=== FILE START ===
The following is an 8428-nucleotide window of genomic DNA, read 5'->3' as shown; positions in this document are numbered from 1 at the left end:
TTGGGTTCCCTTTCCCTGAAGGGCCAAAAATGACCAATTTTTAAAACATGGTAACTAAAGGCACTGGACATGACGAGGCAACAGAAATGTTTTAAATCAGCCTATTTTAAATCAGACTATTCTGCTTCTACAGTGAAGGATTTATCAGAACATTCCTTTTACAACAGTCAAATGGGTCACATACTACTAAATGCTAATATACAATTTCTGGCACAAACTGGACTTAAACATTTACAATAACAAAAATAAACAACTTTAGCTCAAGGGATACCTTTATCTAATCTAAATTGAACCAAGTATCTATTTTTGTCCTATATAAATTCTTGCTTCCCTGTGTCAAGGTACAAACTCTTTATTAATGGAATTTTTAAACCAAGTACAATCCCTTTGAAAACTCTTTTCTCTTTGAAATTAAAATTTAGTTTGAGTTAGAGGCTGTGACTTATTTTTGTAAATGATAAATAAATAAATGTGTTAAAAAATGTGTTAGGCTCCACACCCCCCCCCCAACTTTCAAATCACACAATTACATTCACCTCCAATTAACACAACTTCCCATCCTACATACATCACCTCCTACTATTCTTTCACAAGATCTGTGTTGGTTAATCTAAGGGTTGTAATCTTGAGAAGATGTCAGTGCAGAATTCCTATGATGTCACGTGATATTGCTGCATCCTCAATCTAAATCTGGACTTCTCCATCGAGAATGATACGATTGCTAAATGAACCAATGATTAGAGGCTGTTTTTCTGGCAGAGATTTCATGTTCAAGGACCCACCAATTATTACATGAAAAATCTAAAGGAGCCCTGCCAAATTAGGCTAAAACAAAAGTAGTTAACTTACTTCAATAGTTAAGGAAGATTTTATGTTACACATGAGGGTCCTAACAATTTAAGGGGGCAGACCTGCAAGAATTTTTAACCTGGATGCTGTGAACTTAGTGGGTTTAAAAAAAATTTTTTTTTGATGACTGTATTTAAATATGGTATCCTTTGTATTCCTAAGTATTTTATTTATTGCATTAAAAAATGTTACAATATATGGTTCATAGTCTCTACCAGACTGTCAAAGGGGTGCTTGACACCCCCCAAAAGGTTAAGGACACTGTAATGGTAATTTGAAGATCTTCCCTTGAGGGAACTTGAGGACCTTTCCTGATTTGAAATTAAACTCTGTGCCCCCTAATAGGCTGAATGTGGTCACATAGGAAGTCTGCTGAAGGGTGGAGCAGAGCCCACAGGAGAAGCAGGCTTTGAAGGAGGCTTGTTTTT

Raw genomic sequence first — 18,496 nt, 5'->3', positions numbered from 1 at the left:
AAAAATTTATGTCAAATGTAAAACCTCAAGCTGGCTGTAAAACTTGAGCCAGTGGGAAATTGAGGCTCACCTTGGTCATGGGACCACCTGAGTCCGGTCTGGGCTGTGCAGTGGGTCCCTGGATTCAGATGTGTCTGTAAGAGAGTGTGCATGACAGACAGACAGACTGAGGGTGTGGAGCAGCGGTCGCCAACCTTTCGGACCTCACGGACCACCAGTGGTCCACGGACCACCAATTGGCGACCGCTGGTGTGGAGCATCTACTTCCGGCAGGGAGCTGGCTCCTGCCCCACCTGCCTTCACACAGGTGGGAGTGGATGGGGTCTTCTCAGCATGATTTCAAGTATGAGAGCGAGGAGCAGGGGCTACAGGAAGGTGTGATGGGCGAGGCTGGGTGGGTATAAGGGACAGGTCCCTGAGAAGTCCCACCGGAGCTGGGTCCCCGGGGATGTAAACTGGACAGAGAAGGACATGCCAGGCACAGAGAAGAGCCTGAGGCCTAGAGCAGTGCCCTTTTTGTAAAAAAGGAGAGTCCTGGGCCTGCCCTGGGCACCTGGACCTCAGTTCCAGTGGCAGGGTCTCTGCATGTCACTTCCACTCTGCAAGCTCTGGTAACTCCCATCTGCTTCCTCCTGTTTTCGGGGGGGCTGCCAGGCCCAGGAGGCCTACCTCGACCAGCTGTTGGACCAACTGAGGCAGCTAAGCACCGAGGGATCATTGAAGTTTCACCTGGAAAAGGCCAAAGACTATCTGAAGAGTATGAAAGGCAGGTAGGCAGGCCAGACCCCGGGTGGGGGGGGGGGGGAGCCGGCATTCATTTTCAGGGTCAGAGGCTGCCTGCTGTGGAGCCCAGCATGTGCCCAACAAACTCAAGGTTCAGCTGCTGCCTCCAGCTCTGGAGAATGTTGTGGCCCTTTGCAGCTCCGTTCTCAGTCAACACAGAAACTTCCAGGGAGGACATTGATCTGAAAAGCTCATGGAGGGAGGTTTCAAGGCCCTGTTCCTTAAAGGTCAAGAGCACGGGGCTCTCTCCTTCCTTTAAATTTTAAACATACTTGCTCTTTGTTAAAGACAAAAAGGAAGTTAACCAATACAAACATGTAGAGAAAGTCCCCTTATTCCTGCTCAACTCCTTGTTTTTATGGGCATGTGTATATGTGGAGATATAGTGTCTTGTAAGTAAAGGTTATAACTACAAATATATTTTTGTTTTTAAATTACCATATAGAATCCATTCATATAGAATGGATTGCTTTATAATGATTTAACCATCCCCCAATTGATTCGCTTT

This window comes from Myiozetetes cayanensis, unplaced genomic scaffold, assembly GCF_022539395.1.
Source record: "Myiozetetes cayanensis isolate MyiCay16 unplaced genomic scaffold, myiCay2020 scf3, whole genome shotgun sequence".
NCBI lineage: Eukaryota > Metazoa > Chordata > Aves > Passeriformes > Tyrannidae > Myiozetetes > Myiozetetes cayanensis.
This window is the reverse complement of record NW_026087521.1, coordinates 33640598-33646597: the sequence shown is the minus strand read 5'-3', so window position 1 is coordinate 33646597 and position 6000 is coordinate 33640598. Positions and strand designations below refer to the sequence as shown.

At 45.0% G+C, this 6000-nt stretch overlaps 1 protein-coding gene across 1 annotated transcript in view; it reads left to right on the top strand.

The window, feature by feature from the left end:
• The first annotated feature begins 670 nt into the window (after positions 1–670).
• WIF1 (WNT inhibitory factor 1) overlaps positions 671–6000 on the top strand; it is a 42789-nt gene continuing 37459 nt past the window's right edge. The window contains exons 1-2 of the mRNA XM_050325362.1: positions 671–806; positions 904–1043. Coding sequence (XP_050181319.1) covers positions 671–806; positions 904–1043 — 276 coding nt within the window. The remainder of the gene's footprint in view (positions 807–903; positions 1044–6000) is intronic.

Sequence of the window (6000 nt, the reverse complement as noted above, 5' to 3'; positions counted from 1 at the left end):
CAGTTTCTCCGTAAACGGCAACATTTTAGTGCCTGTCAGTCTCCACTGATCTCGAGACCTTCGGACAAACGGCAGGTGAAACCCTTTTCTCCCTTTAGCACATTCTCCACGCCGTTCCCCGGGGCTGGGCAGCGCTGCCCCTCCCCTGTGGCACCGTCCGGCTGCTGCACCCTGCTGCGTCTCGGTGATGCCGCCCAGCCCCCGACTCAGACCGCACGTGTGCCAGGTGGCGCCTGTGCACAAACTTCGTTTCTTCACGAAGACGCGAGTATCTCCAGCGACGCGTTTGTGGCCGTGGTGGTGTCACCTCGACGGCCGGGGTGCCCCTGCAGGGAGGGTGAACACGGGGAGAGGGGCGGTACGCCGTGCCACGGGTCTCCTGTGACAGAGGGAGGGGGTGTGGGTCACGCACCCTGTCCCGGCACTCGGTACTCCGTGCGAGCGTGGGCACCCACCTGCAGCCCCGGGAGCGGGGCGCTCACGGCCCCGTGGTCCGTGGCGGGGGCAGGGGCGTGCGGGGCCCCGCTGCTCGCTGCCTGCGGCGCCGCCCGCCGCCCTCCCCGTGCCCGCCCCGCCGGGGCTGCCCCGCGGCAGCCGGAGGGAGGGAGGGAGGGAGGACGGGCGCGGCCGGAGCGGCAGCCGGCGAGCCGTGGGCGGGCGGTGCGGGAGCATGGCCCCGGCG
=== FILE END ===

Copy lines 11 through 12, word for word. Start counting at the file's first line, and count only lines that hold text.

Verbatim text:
• The first annotated feature begins 670 nt into the window (after positions 1–670).
• WIF1 (WNT inhibitory factor 1) overlaps positions 671–6000 on the top strand; it is a 42789-nt gene continuing 37459 nt past the window's right edge. The window contains exons 1-2 of the mRNA XM_050325362.1: positions 671–806; positions 904–1043. Coding sequence (XP_050181319.1) covers positions 671–806; positions 904–1043 — 276 coding nt within the window. The remainder of the gene's footprint in view (positions 807–903; positions 1044–6000) is intronic.